An excerpt from www.HouseOfNames.com archives copyright © 2000 - 2016
The Anglo-Saxon name Rosendale comes from when the family resided in the village of Rosindale near Clitheroe in the county of Lancashire. The surname was originally derived from two elements, rosen meaning roses and dahl referring to a valley. In this case the original bearers of the surname lived in a valley full of roses.
The English language only became standardized in the last few centuries; therefore, spelling variations are common among early Anglo-Saxon names. As the form of the English language changed, even the spelling of literate people's names evolved. Rosendale has been recorded under many different variations, including Rosindale, Rosendale, Rosedale, Rosedell, Rosdell and many more.
First found in Lancashire where they held a family seat from early times and their first records appeared on the census rolls taken by the ancient Kings of Britain to determine the rate of taxation of their subjects.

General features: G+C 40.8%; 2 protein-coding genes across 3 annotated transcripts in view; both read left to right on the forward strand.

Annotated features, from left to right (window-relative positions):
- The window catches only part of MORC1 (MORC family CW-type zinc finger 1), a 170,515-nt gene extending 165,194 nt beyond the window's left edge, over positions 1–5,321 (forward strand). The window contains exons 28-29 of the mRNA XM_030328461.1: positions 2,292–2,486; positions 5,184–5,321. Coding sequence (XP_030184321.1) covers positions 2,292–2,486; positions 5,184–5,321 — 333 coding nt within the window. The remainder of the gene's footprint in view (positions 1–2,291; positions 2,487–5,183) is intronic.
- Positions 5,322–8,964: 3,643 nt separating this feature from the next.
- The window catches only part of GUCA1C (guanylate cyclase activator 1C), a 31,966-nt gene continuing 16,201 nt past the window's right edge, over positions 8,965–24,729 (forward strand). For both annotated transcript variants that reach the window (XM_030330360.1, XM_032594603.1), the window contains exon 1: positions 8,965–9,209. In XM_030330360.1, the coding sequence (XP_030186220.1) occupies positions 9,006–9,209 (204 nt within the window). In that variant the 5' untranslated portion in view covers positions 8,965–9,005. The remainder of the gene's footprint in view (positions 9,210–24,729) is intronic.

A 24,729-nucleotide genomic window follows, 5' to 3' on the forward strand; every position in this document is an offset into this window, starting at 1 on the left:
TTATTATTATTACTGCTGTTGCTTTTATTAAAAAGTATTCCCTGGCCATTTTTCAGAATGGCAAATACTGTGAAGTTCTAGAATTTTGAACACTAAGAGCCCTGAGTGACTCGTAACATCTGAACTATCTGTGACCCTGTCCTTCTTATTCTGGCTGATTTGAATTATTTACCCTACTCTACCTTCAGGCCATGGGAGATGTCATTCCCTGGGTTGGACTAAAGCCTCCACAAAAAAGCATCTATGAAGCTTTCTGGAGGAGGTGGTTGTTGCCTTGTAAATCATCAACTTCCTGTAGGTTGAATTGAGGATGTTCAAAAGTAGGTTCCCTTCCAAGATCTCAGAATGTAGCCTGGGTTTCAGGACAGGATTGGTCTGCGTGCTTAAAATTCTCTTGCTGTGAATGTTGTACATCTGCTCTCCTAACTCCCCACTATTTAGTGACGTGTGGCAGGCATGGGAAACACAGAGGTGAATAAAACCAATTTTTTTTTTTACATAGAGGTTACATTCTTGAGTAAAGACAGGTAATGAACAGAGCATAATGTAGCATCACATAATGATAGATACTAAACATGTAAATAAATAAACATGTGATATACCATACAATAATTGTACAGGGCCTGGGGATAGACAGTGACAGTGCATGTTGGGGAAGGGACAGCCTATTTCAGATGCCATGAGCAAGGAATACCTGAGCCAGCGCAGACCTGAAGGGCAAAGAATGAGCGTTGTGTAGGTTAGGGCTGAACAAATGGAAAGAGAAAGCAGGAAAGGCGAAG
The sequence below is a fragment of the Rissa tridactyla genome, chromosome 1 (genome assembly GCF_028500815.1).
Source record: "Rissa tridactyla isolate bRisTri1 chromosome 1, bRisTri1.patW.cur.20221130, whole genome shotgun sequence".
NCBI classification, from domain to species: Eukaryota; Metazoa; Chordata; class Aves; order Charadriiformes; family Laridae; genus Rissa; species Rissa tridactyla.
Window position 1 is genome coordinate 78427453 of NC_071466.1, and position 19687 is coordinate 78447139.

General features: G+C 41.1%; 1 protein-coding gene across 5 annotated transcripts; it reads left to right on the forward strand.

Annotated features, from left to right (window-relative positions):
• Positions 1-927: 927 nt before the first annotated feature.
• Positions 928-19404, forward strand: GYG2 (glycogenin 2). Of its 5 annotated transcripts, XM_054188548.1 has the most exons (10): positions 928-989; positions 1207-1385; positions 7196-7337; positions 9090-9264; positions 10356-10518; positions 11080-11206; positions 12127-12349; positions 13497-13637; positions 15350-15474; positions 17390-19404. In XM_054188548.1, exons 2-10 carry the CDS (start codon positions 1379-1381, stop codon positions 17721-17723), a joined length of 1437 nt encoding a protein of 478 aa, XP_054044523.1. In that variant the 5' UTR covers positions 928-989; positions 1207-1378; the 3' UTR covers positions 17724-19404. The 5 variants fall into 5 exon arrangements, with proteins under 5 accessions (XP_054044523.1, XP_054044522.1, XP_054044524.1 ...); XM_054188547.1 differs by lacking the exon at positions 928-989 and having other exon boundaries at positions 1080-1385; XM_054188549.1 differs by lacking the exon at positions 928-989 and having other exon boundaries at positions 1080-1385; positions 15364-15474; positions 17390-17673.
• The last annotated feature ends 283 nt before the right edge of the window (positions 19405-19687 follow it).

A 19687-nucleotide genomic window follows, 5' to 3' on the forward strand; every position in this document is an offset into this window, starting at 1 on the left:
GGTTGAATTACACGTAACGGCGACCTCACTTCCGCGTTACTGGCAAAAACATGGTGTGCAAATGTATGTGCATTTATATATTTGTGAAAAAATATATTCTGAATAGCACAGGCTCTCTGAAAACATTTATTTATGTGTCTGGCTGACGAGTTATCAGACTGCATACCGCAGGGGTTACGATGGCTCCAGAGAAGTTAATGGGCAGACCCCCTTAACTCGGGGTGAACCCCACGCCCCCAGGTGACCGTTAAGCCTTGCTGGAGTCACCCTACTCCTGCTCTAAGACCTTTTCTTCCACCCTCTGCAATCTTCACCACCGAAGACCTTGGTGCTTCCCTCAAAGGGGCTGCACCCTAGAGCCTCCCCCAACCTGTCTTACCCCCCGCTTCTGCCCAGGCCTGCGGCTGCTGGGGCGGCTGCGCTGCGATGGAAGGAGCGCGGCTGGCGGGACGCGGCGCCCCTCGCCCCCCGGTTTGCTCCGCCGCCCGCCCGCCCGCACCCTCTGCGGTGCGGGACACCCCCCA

This web page shows only a small excerpt of our Rosendale research. Another 145 words (10 lines of text) covering the year 1250 is included under the topic Early Rosendale History in all our PDF Extended History products.
More information is included under the topic Early Rosendale Notables in all our PDF Extended History products.
For many English families, the political and religious disarray that shrouded England made the far away New World an attractive prospect. On cramped disease-ridden ships, thousands migrated to those British colonies that would eventually become Canada and the United States. Those hardy settlers that survived the journey often went on to make important contributions to the emerging nations in which they landed. Analysis of immigration records indicates that some of the first North American immigrants bore the name Rosendale or a variant listed above:
Rosendale Settlers in United States in the 19th Century
The Rosendale Family Crest was acquired from the Houseofnames.com archives. The Rosendale Family Crest was drawn according to heraldic standards based on published blazons. We generally include the oldest published family crest once associated with each surname.
This page was last modified on 25 June 2014 at 09:07.